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Summer Camp--Fun, Sun, and Community Outreach

Shiloh Summer Camp students designed and made quilts for Presbyterian Towers and the Ronald McDonald House.

Each year, the After School Program operates Summer Camps which are held at targeted elementary schools across Union County. The camps are staffed with ASP employees providing a licensed, safe environment for the summer, and there are many different activities. In addition to arts, crafts, and enrichment activities on site, there are field trips for picnics, bowling, movies, and swimming, and educational trips to the Catawba Science Center, Duke Energy Explorium, and Dan Nicholas Park for gem mining. This summer, several camps also performed service projects to help and comfort those in need.

The children at Shiloh Summer Camp did two service projects. First, they decorated canvas quilt panels which were then tied together with ribbons to make two quilts. The quilts were delivered to Presbyterian Towers to provide encouragement to women who go there for breast cancer screenings, and to the Ronald McDonald House to offer comfort to the families who use the facility. In addition, the children also conducted a paper drive for the Ronald McDonald House to collect needed paper products. Vickie Johnson, Shiloh Summer Camp coordinator, is a long-time supporter of both facilities. "Presbyterian Towers and Ronald McDonald House render important services to the community,' said Johnson, "and they are both very appreciative of our efforts to assist their clients."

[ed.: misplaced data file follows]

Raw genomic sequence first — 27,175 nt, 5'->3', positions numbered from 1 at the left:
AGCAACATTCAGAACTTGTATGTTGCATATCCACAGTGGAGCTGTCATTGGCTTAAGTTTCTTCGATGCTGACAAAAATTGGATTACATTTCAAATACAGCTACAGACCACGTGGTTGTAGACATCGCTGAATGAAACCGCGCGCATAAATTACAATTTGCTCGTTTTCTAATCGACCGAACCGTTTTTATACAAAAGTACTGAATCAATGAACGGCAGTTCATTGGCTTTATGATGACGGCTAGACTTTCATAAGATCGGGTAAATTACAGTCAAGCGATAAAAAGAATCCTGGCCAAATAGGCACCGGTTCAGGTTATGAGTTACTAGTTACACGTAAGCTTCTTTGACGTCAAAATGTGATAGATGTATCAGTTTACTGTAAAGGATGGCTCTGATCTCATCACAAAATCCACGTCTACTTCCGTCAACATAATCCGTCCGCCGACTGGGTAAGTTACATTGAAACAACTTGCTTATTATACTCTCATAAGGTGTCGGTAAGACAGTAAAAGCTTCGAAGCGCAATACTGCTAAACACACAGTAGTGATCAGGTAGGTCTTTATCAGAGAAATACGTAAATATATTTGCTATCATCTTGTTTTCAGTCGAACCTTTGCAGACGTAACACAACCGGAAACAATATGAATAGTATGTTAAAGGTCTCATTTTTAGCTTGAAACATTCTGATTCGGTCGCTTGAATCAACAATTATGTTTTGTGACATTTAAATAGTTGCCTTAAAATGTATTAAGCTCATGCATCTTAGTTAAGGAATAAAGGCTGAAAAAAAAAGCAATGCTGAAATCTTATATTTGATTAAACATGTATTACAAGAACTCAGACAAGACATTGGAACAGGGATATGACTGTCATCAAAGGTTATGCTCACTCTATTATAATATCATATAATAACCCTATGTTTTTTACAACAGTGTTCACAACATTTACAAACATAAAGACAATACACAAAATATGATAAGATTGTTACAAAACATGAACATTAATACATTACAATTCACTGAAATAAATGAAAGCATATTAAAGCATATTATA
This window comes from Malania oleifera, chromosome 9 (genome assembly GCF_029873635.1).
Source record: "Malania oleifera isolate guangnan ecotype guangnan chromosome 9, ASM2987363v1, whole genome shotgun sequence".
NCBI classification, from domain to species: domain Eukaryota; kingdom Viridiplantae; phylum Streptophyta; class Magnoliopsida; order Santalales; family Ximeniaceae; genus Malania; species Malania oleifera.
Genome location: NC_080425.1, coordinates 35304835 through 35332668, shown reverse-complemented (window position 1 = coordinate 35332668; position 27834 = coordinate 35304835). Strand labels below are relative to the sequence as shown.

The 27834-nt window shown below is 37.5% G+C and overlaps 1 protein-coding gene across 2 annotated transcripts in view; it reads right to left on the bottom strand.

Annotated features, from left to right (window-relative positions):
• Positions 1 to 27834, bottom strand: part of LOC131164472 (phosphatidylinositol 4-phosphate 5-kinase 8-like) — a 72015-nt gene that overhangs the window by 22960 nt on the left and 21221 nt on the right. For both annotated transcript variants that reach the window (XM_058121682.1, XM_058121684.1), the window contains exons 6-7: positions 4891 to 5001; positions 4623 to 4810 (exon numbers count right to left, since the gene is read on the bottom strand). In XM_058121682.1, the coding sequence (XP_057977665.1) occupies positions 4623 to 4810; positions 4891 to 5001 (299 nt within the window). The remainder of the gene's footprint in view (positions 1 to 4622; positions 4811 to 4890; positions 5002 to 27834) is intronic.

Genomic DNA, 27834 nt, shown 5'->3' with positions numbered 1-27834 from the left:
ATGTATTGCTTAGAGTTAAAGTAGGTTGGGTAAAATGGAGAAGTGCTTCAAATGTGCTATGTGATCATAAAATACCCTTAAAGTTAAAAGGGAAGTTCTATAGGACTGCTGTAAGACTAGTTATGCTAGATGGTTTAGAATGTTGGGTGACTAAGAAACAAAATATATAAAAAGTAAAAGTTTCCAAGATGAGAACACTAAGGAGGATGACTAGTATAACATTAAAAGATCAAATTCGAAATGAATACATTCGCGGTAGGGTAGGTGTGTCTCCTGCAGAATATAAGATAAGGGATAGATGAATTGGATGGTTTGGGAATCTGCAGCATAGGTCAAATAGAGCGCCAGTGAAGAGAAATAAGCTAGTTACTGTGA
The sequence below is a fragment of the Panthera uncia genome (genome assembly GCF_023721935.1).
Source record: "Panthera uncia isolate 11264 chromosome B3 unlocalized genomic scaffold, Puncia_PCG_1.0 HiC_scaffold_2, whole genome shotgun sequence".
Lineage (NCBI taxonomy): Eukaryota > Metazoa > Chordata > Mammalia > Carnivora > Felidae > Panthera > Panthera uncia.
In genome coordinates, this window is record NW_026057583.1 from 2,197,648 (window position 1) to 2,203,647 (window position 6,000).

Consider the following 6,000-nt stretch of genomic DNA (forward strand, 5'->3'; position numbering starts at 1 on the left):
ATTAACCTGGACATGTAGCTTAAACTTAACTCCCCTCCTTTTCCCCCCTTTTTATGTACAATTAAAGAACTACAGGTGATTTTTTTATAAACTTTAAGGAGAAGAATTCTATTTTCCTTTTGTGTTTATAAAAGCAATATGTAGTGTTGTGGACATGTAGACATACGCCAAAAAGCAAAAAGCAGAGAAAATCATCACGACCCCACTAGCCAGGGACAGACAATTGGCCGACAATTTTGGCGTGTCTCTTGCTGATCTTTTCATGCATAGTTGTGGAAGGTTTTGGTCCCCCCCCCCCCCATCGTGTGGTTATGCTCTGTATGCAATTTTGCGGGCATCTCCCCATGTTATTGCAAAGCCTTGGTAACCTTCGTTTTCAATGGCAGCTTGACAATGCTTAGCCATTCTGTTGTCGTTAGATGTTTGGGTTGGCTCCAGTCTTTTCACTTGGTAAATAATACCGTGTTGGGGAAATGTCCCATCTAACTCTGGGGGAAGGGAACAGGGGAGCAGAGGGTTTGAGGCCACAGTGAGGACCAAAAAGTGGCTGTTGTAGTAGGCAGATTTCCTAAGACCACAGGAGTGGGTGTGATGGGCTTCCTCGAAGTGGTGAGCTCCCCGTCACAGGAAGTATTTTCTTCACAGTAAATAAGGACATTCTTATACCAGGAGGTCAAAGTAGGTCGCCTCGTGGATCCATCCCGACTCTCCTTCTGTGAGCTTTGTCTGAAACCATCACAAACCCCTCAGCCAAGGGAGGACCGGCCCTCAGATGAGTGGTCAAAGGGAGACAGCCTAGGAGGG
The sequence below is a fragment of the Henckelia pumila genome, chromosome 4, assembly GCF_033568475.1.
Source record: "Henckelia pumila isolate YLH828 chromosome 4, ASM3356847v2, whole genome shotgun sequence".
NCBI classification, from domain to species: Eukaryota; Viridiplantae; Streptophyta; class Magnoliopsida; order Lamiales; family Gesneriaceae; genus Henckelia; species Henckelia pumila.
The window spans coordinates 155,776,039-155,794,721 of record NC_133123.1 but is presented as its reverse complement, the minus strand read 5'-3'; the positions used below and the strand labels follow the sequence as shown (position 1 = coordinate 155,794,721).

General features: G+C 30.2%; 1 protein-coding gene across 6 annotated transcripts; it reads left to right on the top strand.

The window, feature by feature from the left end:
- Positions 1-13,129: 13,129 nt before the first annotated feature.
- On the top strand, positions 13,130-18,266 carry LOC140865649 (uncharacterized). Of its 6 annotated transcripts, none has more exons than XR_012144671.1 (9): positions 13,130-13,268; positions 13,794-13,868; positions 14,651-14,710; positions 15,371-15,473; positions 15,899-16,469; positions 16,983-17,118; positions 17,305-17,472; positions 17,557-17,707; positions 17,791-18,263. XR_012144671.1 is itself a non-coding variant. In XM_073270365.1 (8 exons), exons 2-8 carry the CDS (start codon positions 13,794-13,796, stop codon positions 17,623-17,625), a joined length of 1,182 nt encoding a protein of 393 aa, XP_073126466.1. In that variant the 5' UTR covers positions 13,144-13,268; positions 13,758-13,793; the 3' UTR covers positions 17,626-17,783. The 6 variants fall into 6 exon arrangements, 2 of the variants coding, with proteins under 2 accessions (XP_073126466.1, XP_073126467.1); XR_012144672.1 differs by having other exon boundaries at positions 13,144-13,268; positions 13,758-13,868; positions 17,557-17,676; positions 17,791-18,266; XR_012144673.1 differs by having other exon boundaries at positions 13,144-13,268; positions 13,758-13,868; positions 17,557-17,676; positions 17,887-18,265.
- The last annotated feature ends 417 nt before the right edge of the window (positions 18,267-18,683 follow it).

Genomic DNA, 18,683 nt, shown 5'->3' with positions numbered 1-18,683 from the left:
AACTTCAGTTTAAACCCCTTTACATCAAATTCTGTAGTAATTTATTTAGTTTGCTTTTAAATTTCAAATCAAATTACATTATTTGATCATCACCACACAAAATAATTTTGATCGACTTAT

The children at Marvin Summer Camp shared their resources with the Mecklenburg Animal Shelter. They collected blankets, towels and newspapers from the beginning of summer camp in June until Thursday, July 24. On that day, Animal Control staff brought out River, a service dog, to demonstrate how to be safe around animals. The staff picked up all the donations to take back to the shelter.

Hemby Bridge Summer Camp decided to perform a play, “The Way I Remember It”, by Jeanette Jatuish and invited residents of Carillon Assisted Living. The children also made cards to send back to the residents who were unable to attend.

As summer draws to a close, most children will have memories of warm days, playing with friends, visiting different places, and having a great deal of fun. In addition, the children and staff at these Summer Camp sites will remember that they worked together to help provide support, care and concern for those who may have been worried, scared, homeless, or lonely—all great memories provided by UCPS Summer Camp.

Written by: Karen Smith; photos by Vickie Johnson and Carla Thompson
Posted: Aug 02, 2014 by Karen Smith

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